In the narrative of the feeding of the five thousand, only Mark relates the Saviour's question, How many loaves have ye ? Go and see (Mk. 6:38). An oriental crowd abounds in color, and to Mark we are indebted for the gay picture of the crowds arranged on the green grass, in companies, like flower-beds with their varied hues. He alone specifies the division of the two fishes among them all (Mk. 6:39, Mk. 6:41). He tells how Jesus, walking on the sea, would have passed by the disciples' boat; he expresses their cry of terror at Christ's appearance by a stronger word than Matthew, using the compound verb ἀνέκραξαν where Matthew uses the simple verb ἔχραξαν. He adds, they all saw him (Mk. 6:48-50). When Jesus descends from the mount of transfiguration, it is Mark that fills out the incident of the disciples' controversy with the bystanders by relating that the scribes were questioning with them. He notes the amazement which, for whatever reason, fell upon the people at Jesus' appearance, their running to salute him, and his inquiry, What question ye with them? (Mk. 9:14, Mk. 9:16). Mark gives us the bystanders' encouragement of Bartimeus when summoned by Jesus, and tells how he cast off his outer garment and leaped up (Mk. 10:49, Mk. 10:50). He alone relates the breaking of the alabaster by the woman (Mk. 14:3), and Christ's taking the little child in his arms after he had set him in the midst (Mk. 9:36).
In the account of the two demoniacs of Gadara, Matthew (8) relates that they were met coming out of the tombs, and that they were exceeding fierce, so that no one could pass that way. Mark mentions only one demoniac, but adds that he had his dwelling in the tombs (κατοίκησιν εἶχεν, stronger than Luke's abode, ἔμενεν); that the attempt had been made to fetter him, but that he had broken the fetters; and that he was day and night in the tombs and in the mountains, crying and cutting himself with stones (Mk. 5:3-6). In the interview with the lawyer who desired to know what kind of a commandment was great in the law, Matthew (Mat. 22:34-40) ends the dialogue with Jesus' answer to this question. Mark gives the lawyer's reply and his enlargement upon Jesus' answer, the fact that Jesus observed that he answered discreetly, and his significant words, Thou art not far from the kingdom of God.
It is interesting to compare the account of Herod's feast and John the Baptist's murder as given by Matthew and Mark respectively. Mark alone mentions the great banquet and the rank of the guests. He adds the little touches of Salome's entering in and delighting the guests. He throws Herod's promise and Salome's request into dialogue. Where Matthew says simply, He promised with an oath, to give her whatsoever she should ask, Mark gives it, Ask of me whatsoever thou wilt, and I will give it thee. And he sware unto her, whatsoever thou shalt ask of me, I will give it thee, unto the half of ray kingdom. The whole narrative is more dramatic than Matthew's. Matthew says that Salome was put forward by her mother. Mark pictures her going out, and details her conversation with Herodias, and her entering in again with haste, and demanding the horrible boon forthwith. Mark also enlarges upon Herod's regret: he was exceeding sorry; and where Matthew notes merely his compliance with the damsel's request, Mark lets us into his feeling of unwillingness to refuse her. Mark, too, emphasizes the promptness of the transaction. Salome demands the Baptist's head forthwith; Herod sends the executioner straightway. Mark alone mentions the executioner. While the dialogue is not peculiar to Mark, it is to be noted that it is characteristic of Peter's style, so far, at least, as can be inferred from the stories in the book of Acts, of Ananias and Sapphira (Acts 5:3-9), Cornelius Acts 10:1), and Peter's deliverance from prison (Acts 12:1).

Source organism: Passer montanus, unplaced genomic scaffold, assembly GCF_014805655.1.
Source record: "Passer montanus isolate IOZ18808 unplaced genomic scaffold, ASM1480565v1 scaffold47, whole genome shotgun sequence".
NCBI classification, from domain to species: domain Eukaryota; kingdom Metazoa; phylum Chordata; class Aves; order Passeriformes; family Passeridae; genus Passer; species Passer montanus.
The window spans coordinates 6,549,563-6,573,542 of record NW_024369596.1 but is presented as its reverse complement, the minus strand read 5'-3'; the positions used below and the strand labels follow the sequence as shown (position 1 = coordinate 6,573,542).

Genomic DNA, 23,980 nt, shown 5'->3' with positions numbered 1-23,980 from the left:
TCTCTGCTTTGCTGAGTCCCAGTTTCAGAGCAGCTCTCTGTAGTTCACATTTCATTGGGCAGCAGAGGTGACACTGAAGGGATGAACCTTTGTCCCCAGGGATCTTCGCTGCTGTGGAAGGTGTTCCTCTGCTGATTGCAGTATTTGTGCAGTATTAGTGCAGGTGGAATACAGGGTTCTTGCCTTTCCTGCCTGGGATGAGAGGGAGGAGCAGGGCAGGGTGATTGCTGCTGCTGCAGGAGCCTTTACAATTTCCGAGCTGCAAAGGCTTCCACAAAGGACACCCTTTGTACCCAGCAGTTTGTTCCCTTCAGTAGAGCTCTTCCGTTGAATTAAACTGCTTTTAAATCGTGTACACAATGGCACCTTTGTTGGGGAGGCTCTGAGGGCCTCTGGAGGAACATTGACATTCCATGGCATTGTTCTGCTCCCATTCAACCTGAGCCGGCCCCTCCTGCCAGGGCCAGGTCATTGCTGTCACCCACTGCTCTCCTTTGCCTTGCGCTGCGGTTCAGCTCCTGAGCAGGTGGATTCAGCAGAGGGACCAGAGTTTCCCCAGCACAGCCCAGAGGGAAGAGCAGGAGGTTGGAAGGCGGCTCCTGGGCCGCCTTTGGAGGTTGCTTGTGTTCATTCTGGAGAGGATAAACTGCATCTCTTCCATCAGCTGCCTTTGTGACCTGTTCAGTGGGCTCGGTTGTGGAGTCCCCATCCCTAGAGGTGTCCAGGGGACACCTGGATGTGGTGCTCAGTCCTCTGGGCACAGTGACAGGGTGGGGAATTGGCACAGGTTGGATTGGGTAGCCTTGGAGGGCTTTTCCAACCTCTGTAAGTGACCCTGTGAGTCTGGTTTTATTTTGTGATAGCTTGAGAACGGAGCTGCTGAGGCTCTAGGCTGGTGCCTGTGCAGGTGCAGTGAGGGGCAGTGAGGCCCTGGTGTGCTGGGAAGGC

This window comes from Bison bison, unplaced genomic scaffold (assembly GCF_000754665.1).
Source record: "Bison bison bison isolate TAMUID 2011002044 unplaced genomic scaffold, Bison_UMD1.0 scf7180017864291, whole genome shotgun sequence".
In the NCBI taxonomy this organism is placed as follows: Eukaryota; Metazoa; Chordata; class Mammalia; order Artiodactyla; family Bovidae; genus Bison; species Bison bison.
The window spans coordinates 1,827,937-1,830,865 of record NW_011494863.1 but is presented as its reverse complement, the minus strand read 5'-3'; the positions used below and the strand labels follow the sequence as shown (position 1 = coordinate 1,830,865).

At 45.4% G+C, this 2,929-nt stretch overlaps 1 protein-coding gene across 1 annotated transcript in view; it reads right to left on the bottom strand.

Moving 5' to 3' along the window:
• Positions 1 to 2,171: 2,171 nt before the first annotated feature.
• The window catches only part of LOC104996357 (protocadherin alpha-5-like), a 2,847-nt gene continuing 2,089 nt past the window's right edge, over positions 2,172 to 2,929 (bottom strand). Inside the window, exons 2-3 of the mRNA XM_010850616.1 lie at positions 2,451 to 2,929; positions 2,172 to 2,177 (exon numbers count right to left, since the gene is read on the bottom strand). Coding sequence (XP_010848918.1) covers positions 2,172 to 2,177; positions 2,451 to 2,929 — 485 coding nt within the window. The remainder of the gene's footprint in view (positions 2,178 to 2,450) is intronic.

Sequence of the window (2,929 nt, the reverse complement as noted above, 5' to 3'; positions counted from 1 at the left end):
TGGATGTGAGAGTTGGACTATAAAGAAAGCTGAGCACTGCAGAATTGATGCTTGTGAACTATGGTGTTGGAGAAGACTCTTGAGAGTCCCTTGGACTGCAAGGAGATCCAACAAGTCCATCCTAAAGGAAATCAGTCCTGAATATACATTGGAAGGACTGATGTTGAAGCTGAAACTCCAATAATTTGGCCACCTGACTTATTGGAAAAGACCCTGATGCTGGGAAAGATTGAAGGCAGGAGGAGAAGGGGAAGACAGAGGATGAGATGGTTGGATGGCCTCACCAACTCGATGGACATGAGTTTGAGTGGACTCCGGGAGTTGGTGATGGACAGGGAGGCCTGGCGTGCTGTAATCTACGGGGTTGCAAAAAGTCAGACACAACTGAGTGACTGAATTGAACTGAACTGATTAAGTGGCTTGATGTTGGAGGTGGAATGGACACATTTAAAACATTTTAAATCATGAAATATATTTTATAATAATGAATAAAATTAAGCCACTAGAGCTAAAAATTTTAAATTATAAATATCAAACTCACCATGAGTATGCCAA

Mark is peculiarly minute and specific as to details of persons, times, numbers, and places; a feature in which, also, he resembles Peter (compare Acts 2:15; Acts 6:3; Acts 4:22; Acts 5:7, Acts 5:23; Acts 12:4). Thus, of persons, “They entered into the house of Simon and Andrew with James and John” (Mk. 1:29): “Simon and they that were with him followed after him” (Mk. 1:36): “In the days of Abiathar the high-priest” (Mk. 2:26): “The Pharisees took counsel with the Herodians” (Mk. 3:6): “The woman was a Greek, a Syro-Phenician by nation” (Mk. 7:26). Compare, also, Mk. 11:11; Mk. 13:3; Mk. 15:21. Of places: “A multitude from Galilee and Judaea,” etc. (Mk. 3:7, Mk. 3:8): The demoniac proclaimed his recovery in Decapolis (Mk. 5:20): Jesus departed “from the border of Tyre and came through Sidon unto the Sea of Galilee, through the midst of the borders of Decapolis” (Mk. 7:31). Compare Mk. 8:10; Mk. 11:1; Mk. 12:41; Mk. 14:68. Of number: The paralytic was “borne of four” (Mk. 2:3): The swine were about two thousand (Mk. 5:13): The twelve were sent out two and two (Mk. 6:7): The people sat down by hundreds and fifties (Mk. 6:40): “Before the cock crow twice thou shalt deny me thrice” (Mk. 14:30). Of time: Jesus rose up in the morning, a great while before day (Mk. 1:35): “The same day, when the even was come” (Mk. 4:35). Compare Mk. 11:11; Mk. 14:68; Mk. 15:25.